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On September 18, 2003, the City of New York agreed to settle a federal class-action lawsuit that charged the New York Police Department with engaging in illegal racial profiling practices in stop and frisk situations. The out-of-court agreement between the City and the Center for Constitutional Rights in Daniels v. City of New York was announced at a hearing before U.S. District Judge Shira Scheindlin.
The Street Crime Unit (SCU) was an elite commando unit of over 300 police officers that patrolled the streets of the City at night in unmarked cars and in plain clothes. In February 1999, a team of four SCU officers killed Amadou Diallo, a law-abiding African immigrant, as he was standing in the vestibule of his Bronx apartment building, by firing 41 bullets at him. This led to the disclosure that the SCU routinely confronted tens of thousands of City residents without a good basis to believe that a crime had been committed. In just two years, 1997 and 1998, 35,000 of the 45,000 stops and frisks reported by the SCU did not result in an arrest. A statistical analysis revealed that the SCU stopped 16 African-Americans for every arrest made.
In March 1999, CCR filed a class action lawsuit requesting an injunction to bar the SCU from unconstitutionally stopping and frisking New York City residents and seeking damages for the illegal stops. The lawsuit alleged that SCU officers stopped and frisked people of color without the reasonable suspicion of criminal activity required by the Fourth Amendment, and that the officers selectively targeted the plaintiffs and the class on the basis of their race and national origin in violation of the Equal Protection Clause of the Fourteenth Amendment.
The controversy over the Diallo killing and the pending lawsuit undoubtedly played a major role in the decision of the NYPD to disband the SCU and institute other reforms. Among the key procedures changed while the case was in progress was an order issued last year by Police Commissioner Ray Kelly banning racial profiling. The settlement agreement incorporates this order and makes it legally binding on the over 36,000 NYC police officers. “This is a very significant settlement for the people of New York,” said CCR Legal Director Jeffrey Fogel. “For the first time in history there will be a court order that prohibits all officers in the NYPD from engaging in racial profiling.”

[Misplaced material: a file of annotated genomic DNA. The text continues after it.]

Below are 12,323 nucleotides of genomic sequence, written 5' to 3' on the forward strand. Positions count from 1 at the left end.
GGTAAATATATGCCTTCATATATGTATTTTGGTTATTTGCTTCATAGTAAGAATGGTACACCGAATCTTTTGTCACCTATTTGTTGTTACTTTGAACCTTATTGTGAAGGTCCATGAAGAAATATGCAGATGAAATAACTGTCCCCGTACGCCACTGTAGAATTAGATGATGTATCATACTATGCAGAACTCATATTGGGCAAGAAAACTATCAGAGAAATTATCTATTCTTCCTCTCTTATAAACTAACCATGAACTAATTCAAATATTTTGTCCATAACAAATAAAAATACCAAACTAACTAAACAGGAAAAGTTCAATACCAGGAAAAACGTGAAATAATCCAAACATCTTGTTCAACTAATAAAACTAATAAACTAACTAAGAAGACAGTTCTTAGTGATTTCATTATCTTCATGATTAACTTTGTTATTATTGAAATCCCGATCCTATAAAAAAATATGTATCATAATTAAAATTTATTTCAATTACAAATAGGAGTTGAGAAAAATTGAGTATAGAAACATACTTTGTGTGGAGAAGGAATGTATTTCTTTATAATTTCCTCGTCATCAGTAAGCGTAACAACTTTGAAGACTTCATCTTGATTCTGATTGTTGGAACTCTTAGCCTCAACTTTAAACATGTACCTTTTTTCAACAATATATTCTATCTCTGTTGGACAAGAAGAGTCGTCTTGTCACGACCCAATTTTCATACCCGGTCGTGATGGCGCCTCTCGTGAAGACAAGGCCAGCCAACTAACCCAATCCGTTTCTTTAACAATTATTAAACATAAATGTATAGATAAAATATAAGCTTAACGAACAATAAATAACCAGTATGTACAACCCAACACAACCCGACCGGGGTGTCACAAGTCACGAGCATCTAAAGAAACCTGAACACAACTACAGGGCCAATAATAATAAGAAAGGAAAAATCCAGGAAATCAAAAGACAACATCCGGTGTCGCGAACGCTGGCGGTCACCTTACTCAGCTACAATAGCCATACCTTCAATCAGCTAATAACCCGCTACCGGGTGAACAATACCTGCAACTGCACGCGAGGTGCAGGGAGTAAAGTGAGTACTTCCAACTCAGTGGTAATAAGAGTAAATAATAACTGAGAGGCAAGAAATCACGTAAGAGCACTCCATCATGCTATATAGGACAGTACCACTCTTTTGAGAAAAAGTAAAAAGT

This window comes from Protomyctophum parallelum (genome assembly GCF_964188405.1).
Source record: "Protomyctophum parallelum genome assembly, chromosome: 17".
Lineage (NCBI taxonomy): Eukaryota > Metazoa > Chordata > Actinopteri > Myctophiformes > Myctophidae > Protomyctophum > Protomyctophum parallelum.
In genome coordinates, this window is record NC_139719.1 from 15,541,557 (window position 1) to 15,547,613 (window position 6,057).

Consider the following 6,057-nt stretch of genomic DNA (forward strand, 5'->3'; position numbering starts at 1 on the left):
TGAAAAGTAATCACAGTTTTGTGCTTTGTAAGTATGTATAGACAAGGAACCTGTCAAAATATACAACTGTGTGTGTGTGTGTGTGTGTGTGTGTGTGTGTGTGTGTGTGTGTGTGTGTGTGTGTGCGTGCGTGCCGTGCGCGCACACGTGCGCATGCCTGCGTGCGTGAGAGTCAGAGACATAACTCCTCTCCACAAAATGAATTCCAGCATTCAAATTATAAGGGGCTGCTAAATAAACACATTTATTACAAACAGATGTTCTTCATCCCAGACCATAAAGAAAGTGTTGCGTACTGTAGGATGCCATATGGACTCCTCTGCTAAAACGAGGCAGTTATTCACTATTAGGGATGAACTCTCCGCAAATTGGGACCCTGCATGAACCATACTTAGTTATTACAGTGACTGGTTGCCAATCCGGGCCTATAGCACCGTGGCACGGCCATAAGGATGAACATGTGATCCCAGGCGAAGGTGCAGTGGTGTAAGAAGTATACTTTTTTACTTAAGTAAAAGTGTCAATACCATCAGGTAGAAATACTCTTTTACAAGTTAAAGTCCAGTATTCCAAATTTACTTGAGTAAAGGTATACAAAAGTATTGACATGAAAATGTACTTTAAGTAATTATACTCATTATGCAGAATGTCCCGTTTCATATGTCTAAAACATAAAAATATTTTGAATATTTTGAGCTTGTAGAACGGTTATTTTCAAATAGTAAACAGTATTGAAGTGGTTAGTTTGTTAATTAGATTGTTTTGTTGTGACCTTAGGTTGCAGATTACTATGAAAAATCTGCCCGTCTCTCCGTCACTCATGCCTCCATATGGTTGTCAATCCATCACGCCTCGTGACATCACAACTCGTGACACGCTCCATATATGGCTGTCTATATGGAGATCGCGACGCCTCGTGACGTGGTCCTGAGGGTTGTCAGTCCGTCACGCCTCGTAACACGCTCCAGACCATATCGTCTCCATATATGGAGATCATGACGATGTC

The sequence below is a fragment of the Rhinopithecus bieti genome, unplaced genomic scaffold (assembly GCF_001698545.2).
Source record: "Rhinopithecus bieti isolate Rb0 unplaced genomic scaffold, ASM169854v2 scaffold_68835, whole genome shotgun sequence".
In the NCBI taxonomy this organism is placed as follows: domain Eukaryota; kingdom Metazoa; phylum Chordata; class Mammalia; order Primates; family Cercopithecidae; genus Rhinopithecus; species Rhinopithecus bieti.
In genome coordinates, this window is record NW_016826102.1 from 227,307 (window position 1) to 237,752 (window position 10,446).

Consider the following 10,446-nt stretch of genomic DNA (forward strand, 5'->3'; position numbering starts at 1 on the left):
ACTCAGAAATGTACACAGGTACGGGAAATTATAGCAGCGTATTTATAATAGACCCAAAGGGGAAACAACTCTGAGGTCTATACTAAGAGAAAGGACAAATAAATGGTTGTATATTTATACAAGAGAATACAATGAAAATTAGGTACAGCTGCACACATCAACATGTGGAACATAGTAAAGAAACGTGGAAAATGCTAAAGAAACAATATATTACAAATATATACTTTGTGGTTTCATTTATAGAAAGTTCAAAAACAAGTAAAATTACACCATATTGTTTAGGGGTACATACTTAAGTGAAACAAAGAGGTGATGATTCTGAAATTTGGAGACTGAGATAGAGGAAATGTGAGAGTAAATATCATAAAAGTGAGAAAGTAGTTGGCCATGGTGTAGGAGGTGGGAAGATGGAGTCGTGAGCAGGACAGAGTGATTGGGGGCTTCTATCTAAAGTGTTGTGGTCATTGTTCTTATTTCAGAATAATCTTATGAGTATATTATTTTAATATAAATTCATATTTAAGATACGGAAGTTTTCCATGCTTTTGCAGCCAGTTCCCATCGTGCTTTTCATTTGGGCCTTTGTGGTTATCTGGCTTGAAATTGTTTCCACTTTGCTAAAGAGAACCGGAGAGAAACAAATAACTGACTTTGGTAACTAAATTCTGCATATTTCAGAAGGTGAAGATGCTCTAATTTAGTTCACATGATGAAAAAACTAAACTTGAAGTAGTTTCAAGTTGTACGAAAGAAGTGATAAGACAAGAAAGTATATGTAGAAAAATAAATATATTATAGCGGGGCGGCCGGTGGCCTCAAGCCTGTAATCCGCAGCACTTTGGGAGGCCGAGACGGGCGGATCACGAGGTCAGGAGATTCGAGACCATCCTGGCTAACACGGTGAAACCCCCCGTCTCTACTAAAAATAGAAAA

Other terms of the settlement agreement include a requirement that the NYPD audit the officers and supervisors who engage in stop and frisks to determine whether and to what extent the stop and frisks are based on reasonable suspicion and whether and to what extent the stops and frisks are being documented. The results of these audits are to be supplied to counsel for the plaintiffs. The City will pay CCR and an independent auditor to monitor compliance by conducting a quarterly review of all stop and frisks. Questionable situations will be referred to Judge Scheindlin. This oversight will continue through 2007. The NYPD has also agreed to pay a total $167,500 to the ten named plaintiffs in the case. A fairness hearing, to allow members of the class to present any objections to the settlement, is scheduled for November 25, 2003.
William Goodman, former Legal Director of CCR, and now with the firm of Moore and Goodman, was lead counsel on the case. CCR Senior Litigation Attorney Nancy Chang, Cooperating Attorney Jonathan Moore of the law firm Moore and Gioodman, Cooperating Attorney Robert Van Lierop of the law firm Van Lierop, Burns & Bassett and the law firm of Debevoise and Plimpton were the other attorneys on the litigation team, which also included legal worker Janice Badalutz.
The Center for Constitutional Rights is dedicated to advancing and protecting the rights guaranteed by the United States Constitution and the Universal Declaration of Human Rights. Founded in 1966 by attorneys who represented civil rights movements in the South, CCR is a non-profit legal and educational organization committed to the creative use of law as a positive force for social change.